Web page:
I realize that trying to convince Americans of the allure of the beautiful game is a fool’s errand. Trying to explain why the rest of humanity loves the World Cup is likewise a path leading to a dead end.
I’m not going to try and convince you of the beauty of the game. I know what the problem is for Americans: not enough scoring. Futbol is actually a lot like basketball, except for the two sports are on the extreme opposite end relative to the amount of scoring that takes place. In this country, soccer is a sport that nine year old girls play while their mothers holler from the sideline. So it has been for a number of decades now, and so it shall remain.
So why do I love the World Cup?
In some ways, the World Cup is a kind of surrogate for warfare, a place where countries can compete unapologetically, and nobody gets hurt. (Except for Neymar, but you know, not really.) It’s the one time that I can actually feel patriotic about being German without having to apologize for the Holocaust. Also, my team is bloody good, at least most of the time. Like a NY Yankees fan, it’s nice to support a winner.
The tournament is a festival where everyone can get involved. Rather improbable countries, like North Korea, Costa Rica, New Zealand and Iceland have made it to the World Cup. Everyone can have fun, and almost everyone does (except for the Americans, who don’t really care).
And then there are the aspects of it which really do have historical significance. For example, Argentina and England faced each other in Mexico, four years after the end of the Falklands War. That game was famous for two goals, both scored by Diego Maradona, as the Argentinians went all the way to win the cup. The first was Maradona’s “hand of God” goal – in which Maradona clearly punched the ball in, a fact that the referee did not see – as well as his second goal, in which he slalomed through half of the English defense – thereby restoring a lot of Argentinian post-war pride.
Or 1954, the year that Germany was allowed back into the fellowship of nations after World War II, and managed to win the whole thing.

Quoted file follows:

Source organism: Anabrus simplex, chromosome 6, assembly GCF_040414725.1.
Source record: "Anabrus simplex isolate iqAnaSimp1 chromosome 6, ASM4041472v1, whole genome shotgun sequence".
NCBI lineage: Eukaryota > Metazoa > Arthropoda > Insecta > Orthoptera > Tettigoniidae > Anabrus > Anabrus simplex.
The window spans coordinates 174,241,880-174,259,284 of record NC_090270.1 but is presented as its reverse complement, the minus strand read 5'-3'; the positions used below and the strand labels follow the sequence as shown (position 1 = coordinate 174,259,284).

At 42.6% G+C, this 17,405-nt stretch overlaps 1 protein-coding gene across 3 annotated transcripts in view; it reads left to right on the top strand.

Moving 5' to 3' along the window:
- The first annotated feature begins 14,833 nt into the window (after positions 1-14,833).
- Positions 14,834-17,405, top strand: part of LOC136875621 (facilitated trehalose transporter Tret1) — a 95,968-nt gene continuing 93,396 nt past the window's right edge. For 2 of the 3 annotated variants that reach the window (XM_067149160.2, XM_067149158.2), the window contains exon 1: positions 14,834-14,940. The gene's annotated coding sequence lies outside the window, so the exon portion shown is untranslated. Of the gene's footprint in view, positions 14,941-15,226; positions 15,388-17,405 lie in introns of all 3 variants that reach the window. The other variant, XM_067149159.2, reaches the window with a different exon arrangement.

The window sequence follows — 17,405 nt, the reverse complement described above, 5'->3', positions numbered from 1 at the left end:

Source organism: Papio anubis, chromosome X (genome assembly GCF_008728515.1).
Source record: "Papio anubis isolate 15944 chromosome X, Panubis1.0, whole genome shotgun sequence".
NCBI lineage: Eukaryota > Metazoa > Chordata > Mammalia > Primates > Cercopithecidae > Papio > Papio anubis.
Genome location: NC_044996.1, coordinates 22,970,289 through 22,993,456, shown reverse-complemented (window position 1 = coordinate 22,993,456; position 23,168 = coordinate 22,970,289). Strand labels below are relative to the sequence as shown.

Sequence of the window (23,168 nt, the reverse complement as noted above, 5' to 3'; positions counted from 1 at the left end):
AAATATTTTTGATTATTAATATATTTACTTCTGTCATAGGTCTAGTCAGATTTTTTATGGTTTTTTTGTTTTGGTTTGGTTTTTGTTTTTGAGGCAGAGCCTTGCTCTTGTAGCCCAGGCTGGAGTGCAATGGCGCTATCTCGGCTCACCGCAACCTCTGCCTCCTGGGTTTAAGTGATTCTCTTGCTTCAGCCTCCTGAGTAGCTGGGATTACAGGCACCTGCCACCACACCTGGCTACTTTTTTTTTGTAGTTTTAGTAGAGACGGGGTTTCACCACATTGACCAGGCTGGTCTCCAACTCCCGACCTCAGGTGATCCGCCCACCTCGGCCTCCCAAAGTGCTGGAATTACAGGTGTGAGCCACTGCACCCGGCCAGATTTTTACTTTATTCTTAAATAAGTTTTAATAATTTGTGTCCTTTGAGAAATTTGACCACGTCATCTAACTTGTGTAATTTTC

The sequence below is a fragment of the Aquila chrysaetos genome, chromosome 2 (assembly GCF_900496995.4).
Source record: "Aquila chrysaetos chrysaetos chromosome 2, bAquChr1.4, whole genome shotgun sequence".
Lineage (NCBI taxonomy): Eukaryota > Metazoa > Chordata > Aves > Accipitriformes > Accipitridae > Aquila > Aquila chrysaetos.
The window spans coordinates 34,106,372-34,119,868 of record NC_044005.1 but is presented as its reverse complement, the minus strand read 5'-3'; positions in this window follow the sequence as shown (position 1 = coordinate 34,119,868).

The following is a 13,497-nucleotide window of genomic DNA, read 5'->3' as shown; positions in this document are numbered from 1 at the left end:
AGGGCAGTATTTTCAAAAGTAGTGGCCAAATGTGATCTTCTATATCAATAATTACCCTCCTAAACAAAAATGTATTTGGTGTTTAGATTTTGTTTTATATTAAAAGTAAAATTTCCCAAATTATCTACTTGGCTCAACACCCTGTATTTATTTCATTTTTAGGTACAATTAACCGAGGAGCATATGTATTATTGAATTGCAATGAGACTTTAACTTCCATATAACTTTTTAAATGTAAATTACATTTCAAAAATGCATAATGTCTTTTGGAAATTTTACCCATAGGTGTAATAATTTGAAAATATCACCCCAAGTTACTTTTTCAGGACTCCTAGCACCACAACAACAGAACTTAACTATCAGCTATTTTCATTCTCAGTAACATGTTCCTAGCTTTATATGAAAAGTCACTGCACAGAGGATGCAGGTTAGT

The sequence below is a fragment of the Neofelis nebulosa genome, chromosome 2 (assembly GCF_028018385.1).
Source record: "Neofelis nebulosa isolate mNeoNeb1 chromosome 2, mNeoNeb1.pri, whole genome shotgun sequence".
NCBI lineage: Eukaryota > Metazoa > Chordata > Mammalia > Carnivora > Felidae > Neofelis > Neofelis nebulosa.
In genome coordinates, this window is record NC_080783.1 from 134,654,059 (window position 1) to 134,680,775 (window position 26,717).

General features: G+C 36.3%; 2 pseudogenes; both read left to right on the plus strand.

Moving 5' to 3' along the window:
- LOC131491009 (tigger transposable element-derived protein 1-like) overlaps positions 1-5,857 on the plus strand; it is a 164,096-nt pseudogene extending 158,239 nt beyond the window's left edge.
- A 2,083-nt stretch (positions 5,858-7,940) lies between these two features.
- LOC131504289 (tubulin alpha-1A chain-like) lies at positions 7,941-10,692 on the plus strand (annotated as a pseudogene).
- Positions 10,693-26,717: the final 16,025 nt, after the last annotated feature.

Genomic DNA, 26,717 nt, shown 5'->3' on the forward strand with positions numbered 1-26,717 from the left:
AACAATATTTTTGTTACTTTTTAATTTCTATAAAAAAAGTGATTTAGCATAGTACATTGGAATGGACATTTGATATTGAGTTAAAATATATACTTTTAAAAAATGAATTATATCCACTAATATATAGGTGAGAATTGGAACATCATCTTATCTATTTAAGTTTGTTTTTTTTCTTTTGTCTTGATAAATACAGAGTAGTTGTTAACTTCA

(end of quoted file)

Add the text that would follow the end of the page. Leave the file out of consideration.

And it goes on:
Or when the United States had to play against Iran at the 1998 World Cup in France, where they lost 2:1 (and provided a lot of satisfaction for the Iranians).
This year Croatia, one of the many republics that emerged from the former Yugoslavia had the chance to play against Russia. In Russia. Former client state against former overlord. Imagine the satisfaction that the people of Croatia enjoyed by kicking Russia, the other big, bad world bully, out of their own tournament!
The tournament also allows play between nations who otherwise would never have anything to do with each other. Japan and Senegal, for example. Or Egypt and Poland. Or Uruguay and France. Or Ecuador and Germany. These are delicious pairings between teams that have generally never met before. Anything can happen.
There have been some remarkable upsets over the years. For example, in 1966, at the England tournament, North Korea beat Italy 1:0. Nobody believed that could happen, and it’s probably still the biggest sports triumph in the history of North Korea. Or, in 1950 when the United States, featuring an all-amateur team, upset England also by a 1:0 score.
Another beautiful thing about the World Cup, is that it allows countries who have a “golden generation” of players to excel on the world stage. France had its golden generation when they won the tournament on home soil in 1998. Brazil has had several golden generations, but never more so then when they pulverized the competition in 1970. Germany had the first of its golden generations when they also won on home soil in 1974. Most recently Spain won with its golden generation in 2010.
Today there are two teams who have “golden generations” playing at the tournament, and those are Croatia and Belgium. Croatia has, as previously mentioned, made it to the World Cup Final. And Belgium almost got there, just narrowly missing out in losing to France. They still play for the third place game on Saturday.
So there it is, my friends. The World Cup is a world party, one that everybody gets excited about, except the Americans. It’s chance to cheer unapologetically for your country; to have small countries beat big countries; to have matches with delicious historical overtones; to have teams and peoples meet who have never met before.
 The Germans have won fairly reliably every twenty years since – after 1954 they won in 1974, 1990, and 2014. (In 1990 they were four years early.) At this rate one can expect them to win again in 2034.
 Croatia has now also made it into Sunday’s final against France.
 English fans were so incredulous that a lot of them thought it was a misprint, and that England had actually won 10:1. The American goal-scorer was a Haitian-American player who was also a dishwasher in the restaurant owned by the same man who owned his soccer club.
 I would have liked to have seen Croatia vs Belgium, two small sides with their golden generations going after each other. I also would have like to see France vs England, two of the traditional powerhouse footballing nations – each with young and promising sides – take each other on.